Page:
Verified accounts is something that was baked into the model from the start, but we don’t yet have a process around that which verifies and displays that information. We just need to put that in place.
Official versions sounds like something else, though, and we don’t have that in place in the model, or even a clear idea of what it would entail. Verified accounts would still be able to publish any snap they want, and that would not mean they are publishing the official version for that particular piece of software. Of course, we’ll know what well known brands are supposed to publish, but that doesn’t work with software for which most people don’t recognize their authors.
Agreed, but this is the happy case of the scenario described above. The unhappy case is when you run snap info and find “Gustavo (Verified)” as the publisher, and then wonder “Who the heck is Gustavo!?”.
There’s also some danger that we need to mitigate about people associating trust with verification. On social media that’s not an issue because all we’re getting are comments anyway. But verified developers will still be able to publish whatever they want, just like everybody else, and people might end up associating trust with that badge, when in fact it just means that there are good chances of this being a real name behind the account.
maybe rather than, or in addition to, verified developers we set up a designation which is asserted by the store on a single snap that indicates that it is the snap endorsed by upstream whoever they happen to be.
Kind of like the way DV SSL Certificates are validated by proving you control some aspect of the domain in question when you request a cert, there should be a manual process for an individual snap-and-developer combination that certifies that the developer is actually allowed to publish on behalf of the project/product.
The snapcrafters initiative should not be blocked from registering the official names, though, because we’re registering the preferred name on the basis that we’ll hand-over control when upstream is ready. At the point we hand-over control in this case the store admins would perform the manual verification step that whoever we handed the snap to is the official place and apply the endorsement bit in the store. So people aren’t blocked from registering any name, but the store provides proof of a specific snap AND developer combination.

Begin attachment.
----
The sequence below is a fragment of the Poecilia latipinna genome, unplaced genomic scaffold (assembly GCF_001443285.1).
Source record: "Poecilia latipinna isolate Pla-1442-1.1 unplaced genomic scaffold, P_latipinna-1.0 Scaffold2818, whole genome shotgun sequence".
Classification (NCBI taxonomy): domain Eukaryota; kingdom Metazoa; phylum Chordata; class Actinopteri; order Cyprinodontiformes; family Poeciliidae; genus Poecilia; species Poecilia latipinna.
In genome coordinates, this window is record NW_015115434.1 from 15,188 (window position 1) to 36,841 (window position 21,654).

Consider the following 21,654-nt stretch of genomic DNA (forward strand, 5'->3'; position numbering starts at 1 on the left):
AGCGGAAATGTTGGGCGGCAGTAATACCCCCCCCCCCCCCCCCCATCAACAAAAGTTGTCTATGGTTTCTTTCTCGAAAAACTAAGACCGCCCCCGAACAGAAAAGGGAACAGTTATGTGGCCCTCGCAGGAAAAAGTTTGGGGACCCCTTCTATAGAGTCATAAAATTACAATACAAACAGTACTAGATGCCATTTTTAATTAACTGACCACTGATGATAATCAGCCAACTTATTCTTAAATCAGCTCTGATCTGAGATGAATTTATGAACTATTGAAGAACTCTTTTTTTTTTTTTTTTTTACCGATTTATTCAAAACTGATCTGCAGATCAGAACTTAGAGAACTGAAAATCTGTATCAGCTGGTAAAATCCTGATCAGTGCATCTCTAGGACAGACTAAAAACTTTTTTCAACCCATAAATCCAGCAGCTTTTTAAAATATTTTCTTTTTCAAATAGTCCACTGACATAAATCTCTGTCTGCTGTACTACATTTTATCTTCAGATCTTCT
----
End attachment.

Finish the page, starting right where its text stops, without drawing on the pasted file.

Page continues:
I understand the complexity of this and it’s mainly a business process issue and it really depends how much the SNAP store wants to take on.
I don’t want to rehash an old issue, but you really need to figure out what the SNAP store wants to be. For example, SNAP has been very adamant about forcing auto-updates. Which is fine, but understand that from a business perspective, you’re taking on more power and responsibility as the store. If you want that power and responsibility, you can’t just wash your hands of the situation and say we can’t take responsibility for verifying.
Some Ideas on Verification based on increasing ‘verification’
Just ensuring the publisher is valid
Manual check to ensure the publisher is the one who ‘owns’ that software. For example, GIMP SNAP should be verified to be built by the ‘GIMP’ team.
Manual inspection of the build process. For example, if there is some project on GitHub, you should inspect the SNAP build process to make sure that you’re basically getting a build from the sources on GitHub.
Manual rating of Publisher trust Level. Something like Mozilla would get a higher level of trust than myself. You don’t want this to get political, like if a product is say ad-supported or has tracking… that shouldn’t reduce it’s trust. It’s more a trust of if the SNAP is going to get you what you expect. if you download a Facebook SNAP in the future, it’s basically a are you a getting the Facebook SNAP free from viruses, malware… It shouldn’t get into Facebook’s tracking of users or business model.
Manual inspection of the app itself. Functionality, security, source code…
How far up the chain you go is up to you. Obviously it’s going to be more expensive as you go up the chain. But that’s the cost of doing business if you want to be in the ‘app-store’ game. Maybe even start charging money to evaluate an application; especially for commercial users.
Edit, I think as well, you might want to not just have a boolean here, but some value.
Maybe a trust score of 0-10 (Where 10 is very trustworthy). Or something along those lines. Maybe different numbers of checkmarks if you want it easier. The user can then hover over or click in to see more details to see what was verified for that applications/publisher.